Retrospective Cohort Study
Copyright ©The Author(s) 2022. Published by Baishideng Publishing Group Inc. All rights reserved.
World J Transplant. Sep 18, 2022; 12(9): 299-309
Published online Sep 18, 2022. doi: 10.5500/wjt.v12.i9.299
Vitamin D deficiency may predispose patients to increased risk of kidney transplant rejection
Semih Buyukdemirci, Ebru Gok Oguz, Sanem Guler Cimen, Hatice Sahin, Sertac Cimen, Mehmet Deniz Ayli
Semih Buyukdemirci, Department of Internal Medicine, Sağlık Bilimleri Universitesi, Ankara 65000, Altındağ, Turkey
Ebru Gok Oguz, Hatice Sahin, Mehmet Deniz Ayli, Department of Nephrology, Sağlık Bilimleri Universitesi, Ankara 65000, Altındağ, Turkey
Sanem Guler Cimen, Department of General Surgery, Sağlık Bilimleri Universitesi, Ankara 65000, Altındağ, Turkey
Sertac Cimen, Department of Urology, Sağlık Bilimleri Universitesi, Ankara 65000, Altındağ, Turkey
Author contributions: This study was conducted at Ankara Diskapi Research and Training Hospital, affiliated with the Health Sciences University of Turkey; the Departments of Internal Medicine, Nephrology, Urology, and General Surgery were involved in conducting the study; Oguz EG and Ayli MD designed the research; Buyukdemirci S and Cimen SG performed the research; Sahin H collected the data; Cimen S analyzed the data; Cimen SG wrote the paper.
Institutional review board statement: The study protocol was approved by the hospital’s ethical review committee (06.08.2018-no. 53/20) and was carried out in accordance with the Declaration of Helsinki and the Declaration of Istanbul.
Informed consent statement: All the patients provided written informed consent.
Conflict-of-interest statement: All the authors report no relevant conflicts of interest for this article.
Data sharing statement: We opt not to share our data, however if required for research purposes contact to the corresponding author is recommended.
STROBE statement: The authors have read the STROBE Statement-checklist of items, and the manuscript was prepared and revised according to the STROBE Statement-checklist of items.
Open-Access: This article is an open-access article that was selected by an in-house editor and fully peer-reviewed by external reviewers. It is distributed in accordance with the Creative Commons Attribution NonCommercial (CC BY-NC 4.0) license, which permits others to distribute, remix, adapt, build upon this work non-commercially, and license their derivative works on different terms, provided the original work is properly cited and the use is non-commercial. See:
Corresponding author: Sanem Guler Cimen, Doctor, FEBS, Adjunct Associate Professor, Department of General Surgery, Sağlık Bilimleri Universitesi, Güvenlik Caddesi No 87/6, Ankara 65000, Altındağ, Turkey.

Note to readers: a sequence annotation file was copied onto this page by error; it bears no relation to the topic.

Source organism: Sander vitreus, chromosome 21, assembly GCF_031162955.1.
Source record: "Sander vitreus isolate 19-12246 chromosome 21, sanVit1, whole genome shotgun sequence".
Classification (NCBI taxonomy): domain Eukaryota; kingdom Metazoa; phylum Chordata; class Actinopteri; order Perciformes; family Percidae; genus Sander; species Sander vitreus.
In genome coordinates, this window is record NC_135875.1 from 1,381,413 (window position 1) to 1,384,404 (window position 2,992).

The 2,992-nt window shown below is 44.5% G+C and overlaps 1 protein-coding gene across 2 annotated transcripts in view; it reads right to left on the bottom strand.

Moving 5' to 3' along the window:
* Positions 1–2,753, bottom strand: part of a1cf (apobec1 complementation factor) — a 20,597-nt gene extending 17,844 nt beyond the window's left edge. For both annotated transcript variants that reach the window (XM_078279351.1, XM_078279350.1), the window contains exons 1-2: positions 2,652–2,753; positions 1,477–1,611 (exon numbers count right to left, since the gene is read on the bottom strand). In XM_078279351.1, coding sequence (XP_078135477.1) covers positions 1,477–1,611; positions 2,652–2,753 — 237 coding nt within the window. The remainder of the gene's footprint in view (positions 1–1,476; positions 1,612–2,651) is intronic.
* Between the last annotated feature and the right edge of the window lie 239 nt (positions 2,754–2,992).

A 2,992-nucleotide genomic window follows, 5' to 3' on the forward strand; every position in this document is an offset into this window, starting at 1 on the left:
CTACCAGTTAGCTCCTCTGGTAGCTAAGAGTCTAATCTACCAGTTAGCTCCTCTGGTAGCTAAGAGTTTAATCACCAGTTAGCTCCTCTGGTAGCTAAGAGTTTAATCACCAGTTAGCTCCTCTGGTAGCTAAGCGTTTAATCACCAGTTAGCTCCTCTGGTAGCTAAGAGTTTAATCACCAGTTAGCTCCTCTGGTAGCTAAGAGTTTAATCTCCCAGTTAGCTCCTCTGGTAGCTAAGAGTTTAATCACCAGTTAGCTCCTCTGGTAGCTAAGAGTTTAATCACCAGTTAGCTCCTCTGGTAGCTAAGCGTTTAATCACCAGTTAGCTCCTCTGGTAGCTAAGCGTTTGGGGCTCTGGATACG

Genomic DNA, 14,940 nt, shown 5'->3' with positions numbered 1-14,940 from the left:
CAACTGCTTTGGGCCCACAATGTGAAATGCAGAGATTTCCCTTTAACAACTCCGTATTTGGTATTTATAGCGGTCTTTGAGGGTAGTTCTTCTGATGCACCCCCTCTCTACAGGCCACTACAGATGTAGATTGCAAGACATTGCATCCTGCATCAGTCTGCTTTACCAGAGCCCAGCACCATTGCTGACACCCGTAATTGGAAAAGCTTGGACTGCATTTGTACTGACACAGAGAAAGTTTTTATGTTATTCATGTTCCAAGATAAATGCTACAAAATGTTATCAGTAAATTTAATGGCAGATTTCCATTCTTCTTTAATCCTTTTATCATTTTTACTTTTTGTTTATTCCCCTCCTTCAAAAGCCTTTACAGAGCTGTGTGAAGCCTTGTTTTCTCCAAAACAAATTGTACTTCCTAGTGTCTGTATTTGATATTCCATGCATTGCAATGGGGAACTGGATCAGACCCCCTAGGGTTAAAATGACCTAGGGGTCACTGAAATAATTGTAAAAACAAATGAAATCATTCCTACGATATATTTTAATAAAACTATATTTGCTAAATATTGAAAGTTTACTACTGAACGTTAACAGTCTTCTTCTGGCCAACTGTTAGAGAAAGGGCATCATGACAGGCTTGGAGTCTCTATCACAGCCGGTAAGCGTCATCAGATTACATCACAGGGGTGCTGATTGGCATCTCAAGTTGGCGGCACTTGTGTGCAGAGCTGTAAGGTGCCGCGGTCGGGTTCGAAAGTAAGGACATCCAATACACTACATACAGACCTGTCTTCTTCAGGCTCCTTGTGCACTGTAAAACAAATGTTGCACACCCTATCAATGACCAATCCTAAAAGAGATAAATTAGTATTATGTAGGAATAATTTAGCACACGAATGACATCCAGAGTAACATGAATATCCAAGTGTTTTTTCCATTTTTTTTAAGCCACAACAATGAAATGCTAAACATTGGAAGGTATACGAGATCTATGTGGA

Received: April 29, 2022
Peer-review started: April 29, 2022
First decision: May 12, 2022
Revised: June 1, 2022
Accepted: September 8, 2022
Article in press: September 8, 2022
Published online: September 18, 2022
Research background

Vitamin D deficiency is commonly diagnosed in patients with kidney transplantation. Deficiency rate remains high despite replacement therapies as per the Kidney Disease Improving Global Outcomes guidelines.

Research motivation

Vitamin D has immunomodulatory effects and vitamin D receptors can be found in various types of cells including T cells and dendritic cells. Its deficiency may predispose transplant recipients to rejection and chronic allograft nephropathy (CAN).

Research objectives

This study determined the association between the serum 25 (OH) vitamin D, biopsy-proven allograft rejection, and CAN rates.

Research methods

Retrospective clinical study involving adult kidney transplant recipients requiring graft biopsy due to declined function, hematuria, and proteinuria.

Research results

Vitamin D level was 9.7 ± 3.4 ng/mL in the rejection group vs 14.7 ± 7.2 in the non-rejection group; this difference was statistically significant (P = 0.003). In univariate regression analysis of risk factors affecting rejection, sex, serum vitamin D, phosphorus and albumin were found to have impact (P = 0.027, P = 0.007, P = 0.023, P = 0.008). In multivariate regression analysis, the same factors did not affect rejection.

Research conclusions

The serum 25 (OH) vitamin D level in kidney transplant recipients remained low. Although low serum vitamin D level emerged as a risk factor for rejection in univariate analysis, this finding was not confirmed by multivariate analysis. Prospective studies are required to appreciate the effect of serum vitamin D levels on allograft rejection.

Research perspectives

Kidney transplantation is the best treatment option for patients with terminal kidney failure. Successful transplantation prolongs longevity and significantly improves the quality of life. However, the long term success of kidney transplantation depends on preventing the chronic allograft dysfunction. Chronic allograft dysfunction is secondary to various immunological, infectious and drug related insults to the graft. Its prevention depends on close clinical follow-up and optimization of controllable variables, such as serum vitamin D levels.